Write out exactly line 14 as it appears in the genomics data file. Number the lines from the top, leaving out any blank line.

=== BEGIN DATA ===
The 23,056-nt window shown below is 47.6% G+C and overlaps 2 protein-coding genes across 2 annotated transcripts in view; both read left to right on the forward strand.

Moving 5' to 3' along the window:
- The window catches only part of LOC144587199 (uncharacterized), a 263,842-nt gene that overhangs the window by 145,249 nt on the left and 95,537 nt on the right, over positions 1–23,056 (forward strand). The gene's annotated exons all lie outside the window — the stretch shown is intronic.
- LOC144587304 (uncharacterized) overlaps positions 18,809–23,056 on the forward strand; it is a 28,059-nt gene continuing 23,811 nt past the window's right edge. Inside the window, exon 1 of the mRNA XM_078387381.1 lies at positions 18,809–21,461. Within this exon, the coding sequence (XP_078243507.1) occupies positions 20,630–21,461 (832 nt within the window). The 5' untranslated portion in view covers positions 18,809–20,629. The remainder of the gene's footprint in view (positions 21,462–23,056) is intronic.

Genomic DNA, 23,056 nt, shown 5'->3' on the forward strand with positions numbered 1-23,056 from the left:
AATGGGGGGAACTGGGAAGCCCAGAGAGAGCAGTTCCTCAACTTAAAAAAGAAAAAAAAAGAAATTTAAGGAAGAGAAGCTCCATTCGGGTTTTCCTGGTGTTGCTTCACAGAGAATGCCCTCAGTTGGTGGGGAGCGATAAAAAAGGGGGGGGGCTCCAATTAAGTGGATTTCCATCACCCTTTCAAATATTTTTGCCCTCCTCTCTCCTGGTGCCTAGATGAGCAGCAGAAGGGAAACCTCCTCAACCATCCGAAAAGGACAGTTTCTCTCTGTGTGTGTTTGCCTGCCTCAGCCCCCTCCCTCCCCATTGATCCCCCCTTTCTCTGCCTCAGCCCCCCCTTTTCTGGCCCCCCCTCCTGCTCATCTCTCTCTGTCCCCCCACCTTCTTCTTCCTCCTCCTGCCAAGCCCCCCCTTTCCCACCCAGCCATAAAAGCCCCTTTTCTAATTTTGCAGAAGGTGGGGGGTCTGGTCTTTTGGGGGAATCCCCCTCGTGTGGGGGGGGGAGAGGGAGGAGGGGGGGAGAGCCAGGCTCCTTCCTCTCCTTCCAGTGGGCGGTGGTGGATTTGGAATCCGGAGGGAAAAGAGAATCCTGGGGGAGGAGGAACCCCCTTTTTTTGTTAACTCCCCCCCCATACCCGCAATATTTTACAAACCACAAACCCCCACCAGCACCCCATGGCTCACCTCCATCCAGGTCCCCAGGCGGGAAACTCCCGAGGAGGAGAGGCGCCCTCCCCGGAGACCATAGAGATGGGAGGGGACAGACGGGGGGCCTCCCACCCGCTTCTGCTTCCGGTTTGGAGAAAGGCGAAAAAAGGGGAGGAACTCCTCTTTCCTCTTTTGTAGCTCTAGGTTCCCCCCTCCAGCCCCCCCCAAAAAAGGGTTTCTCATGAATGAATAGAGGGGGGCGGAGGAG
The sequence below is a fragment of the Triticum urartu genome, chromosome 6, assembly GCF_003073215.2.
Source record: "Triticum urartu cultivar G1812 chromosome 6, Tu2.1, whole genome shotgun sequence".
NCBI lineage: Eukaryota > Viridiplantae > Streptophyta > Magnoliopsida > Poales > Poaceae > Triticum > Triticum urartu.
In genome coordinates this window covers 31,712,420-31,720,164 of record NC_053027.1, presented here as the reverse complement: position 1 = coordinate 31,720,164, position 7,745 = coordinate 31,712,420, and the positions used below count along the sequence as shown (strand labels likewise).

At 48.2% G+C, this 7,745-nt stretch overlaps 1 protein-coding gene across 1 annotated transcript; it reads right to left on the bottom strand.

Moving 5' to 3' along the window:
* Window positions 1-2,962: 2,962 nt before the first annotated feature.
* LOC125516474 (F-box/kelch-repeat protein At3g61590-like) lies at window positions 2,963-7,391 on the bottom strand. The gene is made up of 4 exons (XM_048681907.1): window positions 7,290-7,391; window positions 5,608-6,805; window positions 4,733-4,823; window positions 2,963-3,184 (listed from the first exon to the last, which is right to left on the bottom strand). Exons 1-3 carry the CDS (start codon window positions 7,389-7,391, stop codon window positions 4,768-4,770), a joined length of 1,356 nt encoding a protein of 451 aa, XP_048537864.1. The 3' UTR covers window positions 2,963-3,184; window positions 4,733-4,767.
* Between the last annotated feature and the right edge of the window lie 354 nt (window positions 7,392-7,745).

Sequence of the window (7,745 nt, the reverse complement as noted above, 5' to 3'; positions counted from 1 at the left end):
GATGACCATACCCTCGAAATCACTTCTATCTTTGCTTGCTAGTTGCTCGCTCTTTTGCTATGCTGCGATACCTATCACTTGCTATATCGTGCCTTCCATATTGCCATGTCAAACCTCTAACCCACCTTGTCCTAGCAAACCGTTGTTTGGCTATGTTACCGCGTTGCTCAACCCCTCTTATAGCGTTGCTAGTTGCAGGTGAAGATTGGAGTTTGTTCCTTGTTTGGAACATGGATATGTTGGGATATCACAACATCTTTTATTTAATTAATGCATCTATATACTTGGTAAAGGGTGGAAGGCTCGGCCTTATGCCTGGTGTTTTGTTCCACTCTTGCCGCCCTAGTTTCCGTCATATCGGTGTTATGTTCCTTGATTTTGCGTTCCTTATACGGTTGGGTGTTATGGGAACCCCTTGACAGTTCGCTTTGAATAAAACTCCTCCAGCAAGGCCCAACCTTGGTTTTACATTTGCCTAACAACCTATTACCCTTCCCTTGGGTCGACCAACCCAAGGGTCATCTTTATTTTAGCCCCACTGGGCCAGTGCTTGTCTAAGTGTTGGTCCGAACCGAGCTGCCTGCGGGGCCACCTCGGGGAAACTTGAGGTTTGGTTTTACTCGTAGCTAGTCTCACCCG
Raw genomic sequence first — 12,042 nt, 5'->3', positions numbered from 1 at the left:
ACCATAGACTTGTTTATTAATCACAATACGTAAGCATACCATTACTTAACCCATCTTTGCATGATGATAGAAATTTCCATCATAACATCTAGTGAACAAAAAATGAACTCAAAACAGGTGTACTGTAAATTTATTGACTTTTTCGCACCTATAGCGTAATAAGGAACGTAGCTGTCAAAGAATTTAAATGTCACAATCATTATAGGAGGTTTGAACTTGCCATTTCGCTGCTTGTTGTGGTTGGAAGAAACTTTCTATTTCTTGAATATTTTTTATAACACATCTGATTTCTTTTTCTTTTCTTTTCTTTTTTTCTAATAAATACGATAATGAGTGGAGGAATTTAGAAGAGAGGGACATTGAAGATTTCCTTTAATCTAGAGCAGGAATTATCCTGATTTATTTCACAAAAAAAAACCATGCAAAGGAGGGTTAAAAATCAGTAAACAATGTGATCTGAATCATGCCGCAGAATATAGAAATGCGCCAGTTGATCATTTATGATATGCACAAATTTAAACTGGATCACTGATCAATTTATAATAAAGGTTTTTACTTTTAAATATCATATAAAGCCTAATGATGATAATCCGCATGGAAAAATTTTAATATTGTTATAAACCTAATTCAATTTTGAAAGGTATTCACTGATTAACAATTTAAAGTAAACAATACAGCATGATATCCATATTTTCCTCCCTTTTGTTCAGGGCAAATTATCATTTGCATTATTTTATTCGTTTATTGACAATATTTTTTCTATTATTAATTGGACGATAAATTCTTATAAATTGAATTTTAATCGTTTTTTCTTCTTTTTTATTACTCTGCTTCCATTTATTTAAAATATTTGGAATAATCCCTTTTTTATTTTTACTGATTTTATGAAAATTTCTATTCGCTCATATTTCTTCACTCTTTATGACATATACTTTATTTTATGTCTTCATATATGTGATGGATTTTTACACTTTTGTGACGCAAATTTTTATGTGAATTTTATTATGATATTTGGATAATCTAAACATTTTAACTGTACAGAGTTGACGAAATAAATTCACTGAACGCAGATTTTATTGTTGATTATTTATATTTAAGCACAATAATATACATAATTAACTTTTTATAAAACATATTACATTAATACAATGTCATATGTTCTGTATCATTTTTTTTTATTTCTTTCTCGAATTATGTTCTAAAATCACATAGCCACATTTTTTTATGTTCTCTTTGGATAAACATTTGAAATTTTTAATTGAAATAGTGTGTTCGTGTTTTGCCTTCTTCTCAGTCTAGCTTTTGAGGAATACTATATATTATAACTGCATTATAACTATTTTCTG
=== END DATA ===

* LOC125516474 (F-box/kelch-repeat protein At3g61590-like) lies at window positions 2,963-7,391 on the bottom strand. The gene is made up of 4 exons (XM_048681907.1): window positions 7,290-7,391; window positions 5,608-6,805; window positions 4,733-4,823; window positions 2,963-3,184 (listed from the first exon to the last, which is right to left on the bottom strand). Exons 1-3 carry the CDS (start codon window positions 7,389-7,391, stop codon window positions 4,768-4,770), a joined length of 1,356 nt encoding a protein of 451 aa, XP_048537864.1. The 3' UTR covers window positions 2,963-3,184; window positions 4,733-4,767.